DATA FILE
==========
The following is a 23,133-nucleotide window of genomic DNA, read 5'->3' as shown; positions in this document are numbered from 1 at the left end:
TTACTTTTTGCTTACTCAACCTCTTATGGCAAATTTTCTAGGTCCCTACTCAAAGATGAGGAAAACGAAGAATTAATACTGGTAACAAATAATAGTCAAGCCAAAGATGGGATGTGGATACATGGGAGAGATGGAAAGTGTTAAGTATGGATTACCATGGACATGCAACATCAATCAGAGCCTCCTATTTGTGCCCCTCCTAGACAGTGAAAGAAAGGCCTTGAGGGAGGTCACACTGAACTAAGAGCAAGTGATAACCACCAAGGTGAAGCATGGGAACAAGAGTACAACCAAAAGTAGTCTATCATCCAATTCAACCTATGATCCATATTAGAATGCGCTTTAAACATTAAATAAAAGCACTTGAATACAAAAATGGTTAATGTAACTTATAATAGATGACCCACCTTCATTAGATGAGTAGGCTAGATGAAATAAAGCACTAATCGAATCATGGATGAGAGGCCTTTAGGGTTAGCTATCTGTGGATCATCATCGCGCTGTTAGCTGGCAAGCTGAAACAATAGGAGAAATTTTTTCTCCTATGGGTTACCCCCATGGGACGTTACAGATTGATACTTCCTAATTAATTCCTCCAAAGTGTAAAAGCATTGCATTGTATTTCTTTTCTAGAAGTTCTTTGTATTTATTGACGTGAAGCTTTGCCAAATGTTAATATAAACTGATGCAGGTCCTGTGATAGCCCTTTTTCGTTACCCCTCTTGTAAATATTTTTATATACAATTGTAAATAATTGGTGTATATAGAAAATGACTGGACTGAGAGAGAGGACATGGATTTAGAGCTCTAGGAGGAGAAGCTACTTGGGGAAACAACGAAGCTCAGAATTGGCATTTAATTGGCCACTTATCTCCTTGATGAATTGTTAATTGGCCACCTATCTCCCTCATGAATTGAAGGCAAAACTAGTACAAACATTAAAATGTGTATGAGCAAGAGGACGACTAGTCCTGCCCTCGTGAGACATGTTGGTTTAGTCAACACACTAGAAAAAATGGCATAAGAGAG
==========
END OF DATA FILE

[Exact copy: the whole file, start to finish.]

The following is a 23,133-nucleotide window of genomic DNA, read 5'->3' as shown; positions in this document are numbered from 1 at the left end:
TTACTTTTTGCTTACTCAACCTCTTATGGCAAATTTTCTAGGTCCCTACTCAAAGATGAGGAAAACGAAGAATTAATACTGGTAACAAATAATAGTCAAGCCAAAGATGGGATGTGGATACATGGGAGAGATGGAAAGTGTTAAGTATGGATTACCATGGACATGCAACATCAATCAGAGCCTCCTATTTGTGCCCCTCCTAGACAGTGAAAGAAAGGCCTTGAGGGAGGTCACACTGAACTAAGAGCAAGTGATAACCACCAAGGTGAAGCATGGGAACAAGAGTACAACCAAAAGTAGTCTATCATCCAATTCAACCTATGATCCATATTAGAATGCGCTTTAAACATTAAATAAAAGCACTTGAATACAAAAATGGTTAATGTAACTTATAATAGATGACCCACCTTCATTAGATGAGTAGGCTAGATGAAATAAAGCACTAATCGAATCATGGATGAGAGGCCTTTAGGGTTAGCTATCTGTGGATCATCATCGCGCTGTTAGCTGGCAAGCTGAAACAATAGGAGAAATTTTTTCTCCTATGGGTTACCCCCATGGGACGTTACAGATTGATACTTCCTAATTAATTCCTCCAAAGTGTAAAAGCATTGCATTGTATTTCTTTTCTAGAAGTTCTTTGTATTTATTGACGTGAAGCTTTGCCAAATGTTAATATAAACTGATGCAGGTCCTGTGATAGCCCTTTTTCGTTACCCCTCTTGTAAATATTTTTATATACAATTGTAAATAATTGGTGTATATAGAAAATGACTGGACTGAGAGAGAGGACATGGATTTAGAGCTCTAGGAGGAGAAGCTACTTGGGGAAACAACGAAGCTCAGAATTGGCATTTAATTGGCCACTTATCTCCTTGATGAATTGTTAATTGGCCACCTATCTCCCTCATGAATTGAAGGCAAAACTAGTACAAACATTAAAATGTGTATGAGCAAGAGGACGACTAGTCCTGCCCTCGTGAGACATGTTGGTTTAGTCAACACACTAGAAAAAATGGCATAAGAGAG